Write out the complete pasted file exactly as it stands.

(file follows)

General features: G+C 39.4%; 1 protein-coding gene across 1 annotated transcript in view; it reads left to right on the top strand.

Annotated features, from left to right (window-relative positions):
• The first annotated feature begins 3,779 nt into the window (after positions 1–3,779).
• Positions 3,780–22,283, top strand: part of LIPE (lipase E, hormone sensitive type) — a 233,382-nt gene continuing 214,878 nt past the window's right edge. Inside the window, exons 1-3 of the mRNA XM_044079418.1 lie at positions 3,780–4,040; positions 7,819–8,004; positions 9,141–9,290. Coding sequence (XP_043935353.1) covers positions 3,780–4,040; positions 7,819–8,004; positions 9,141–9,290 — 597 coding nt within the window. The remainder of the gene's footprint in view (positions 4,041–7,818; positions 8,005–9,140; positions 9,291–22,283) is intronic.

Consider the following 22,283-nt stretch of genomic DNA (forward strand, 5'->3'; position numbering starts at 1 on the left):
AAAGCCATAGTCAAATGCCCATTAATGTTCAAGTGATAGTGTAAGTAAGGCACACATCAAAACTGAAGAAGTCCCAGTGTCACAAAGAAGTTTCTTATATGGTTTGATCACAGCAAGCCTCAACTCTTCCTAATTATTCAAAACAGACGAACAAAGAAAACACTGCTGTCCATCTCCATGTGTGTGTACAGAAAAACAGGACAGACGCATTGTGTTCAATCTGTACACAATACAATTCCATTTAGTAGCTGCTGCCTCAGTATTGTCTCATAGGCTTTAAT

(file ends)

General features: G+C 39.4%; 1 protein-coding gene across 1 annotated transcript in view; it reads left to right on the top strand.

Annotated features, from left to right (window-relative positions):
• The first annotated feature begins 3,779 nt into the window (after positions 1–3,779).
• Positions 3,780–22,283, top strand: part of LIPE (lipase E, hormone sensitive type) — a 233,382-nt gene continuing 214,878 nt past the window's right edge. Inside the window, exons 1-3 of the mRNA XM_044079418.1 lie at positions 3,780–4,040; positions 7,819–8,004; positions 9,141–9,290. Coding sequence (XP_043935353.1) covers positions 3,780–4,040; positions 7,819–8,004; positions 9,141–9,290 — 597 coding nt within the window. The remainder of the gene's footprint in view (positions 4,041–7,818; positions 8,005–9,140; positions 9,291–22,283) is intronic.

Consider the following 22,283-nt stretch of genomic DNA (forward strand, 5'->3'; position numbering starts at 1 on the left):
AAAGCCATAGTCAAATGCCCATTAATGTTCAAGTGATAGTGTAAGTAAGGCACACATCAAAACTGAAGAAGTCCCAGTGTCACAAAGAAGTTTCTTATATGGTTTGATCACAGCAAGCCTCAACTCTTCCTAATTATTCAAAACAGACGAACAAAGAAAACACTGCTGTCCATCTCCATGTGTGTGTACAGAAAAACAGGACAGACGCATTGTGTTCAATCTGTACACAATACAATTCCATTTAGTAGCTGCTGCCTCAGTATTGTCTCATAGGCTTTAAT